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Taiwan to quarantine all pilots of largest airline amid COVID-19 outbreak

Taiwan to quarantine all pilots of largest airline amid COVID-19 outbreak

A China Airlines Boeing 747-400 passenger plane takes off at Taoyuan International Airport, Taiwan, Aug 6, 2018. (File photo: REUTERS/Tyrone Siu)

TAIPEI: Taiwan will quarantine all pilots for its largest carrier China Airlines for 14 days as it tries to stop an outbreak of COVID-19 among its crew, effectively grounding the airline, the health minister said on Monday (May 10).

While Taiwan has generally kept the pandemic well under control due to early prevention with only sporadic domestic cases, since last month it has been dealing with an outbreak linked to China Airlines pilots and an airport hotel where many of them stayed. There have been 35 confirmed infections so far in the outbreak.

READ: Taiwan bars arrivals from India amid COVID-19 crisis

Health Minister Chen Shih-chung told reporters the only way to break what they believe is a chain of transmission at the carrier is to quarantine all China Airlines pilots currently in Taiwan, and send into quarantine those who return to Taiwan.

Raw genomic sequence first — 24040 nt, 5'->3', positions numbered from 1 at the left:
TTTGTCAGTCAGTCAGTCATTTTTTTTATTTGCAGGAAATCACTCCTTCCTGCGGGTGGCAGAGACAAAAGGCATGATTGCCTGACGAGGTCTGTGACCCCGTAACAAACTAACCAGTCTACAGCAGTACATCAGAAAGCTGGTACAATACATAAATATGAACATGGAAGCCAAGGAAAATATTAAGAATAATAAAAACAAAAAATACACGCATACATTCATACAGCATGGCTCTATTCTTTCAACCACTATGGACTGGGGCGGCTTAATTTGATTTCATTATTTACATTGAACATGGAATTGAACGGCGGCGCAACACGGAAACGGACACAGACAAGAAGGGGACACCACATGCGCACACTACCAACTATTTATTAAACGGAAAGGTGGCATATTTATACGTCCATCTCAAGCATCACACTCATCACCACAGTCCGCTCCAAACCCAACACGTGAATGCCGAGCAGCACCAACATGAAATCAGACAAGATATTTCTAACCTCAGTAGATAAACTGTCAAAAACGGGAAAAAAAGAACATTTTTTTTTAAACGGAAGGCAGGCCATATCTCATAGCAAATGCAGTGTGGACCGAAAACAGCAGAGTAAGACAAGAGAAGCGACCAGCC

"This will have a big impact on China Airlines, on its passenger and freighter flights, and for the crew too. But for the safety of the whole community we cannot but make this decision," he said.

The move effectively amounted to a 14-day grounding for the airline, Chen added, and the pilots will only be allowed out of quarantine once they have tested negative.

READ: Taiwan evacuates hotel to sterilise it after rare COVID-19 outbreak

China Airlines did not immediately respond to a request for comment, though it has said repeatedly it is cooperating with the government to end the infections, and has stepped up vaccinating its staff, including pilots.

Taiwan's health authorities believe some of the pilots got infected first overseas, then spread the infection upon returning to Taiwan, and that others could have been infected by pilots from other airlines staying at the same hotel.

The government has been alarmed by the cases as some of the pilots went to bars and restaurants in northern Taiwan before their infections were confirmed, running the risk of community transmission, though no infections have been linked to that yet.

The airport hotel has since been evacuated and is undergoing a deep clean.

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Source: Reuters/dv


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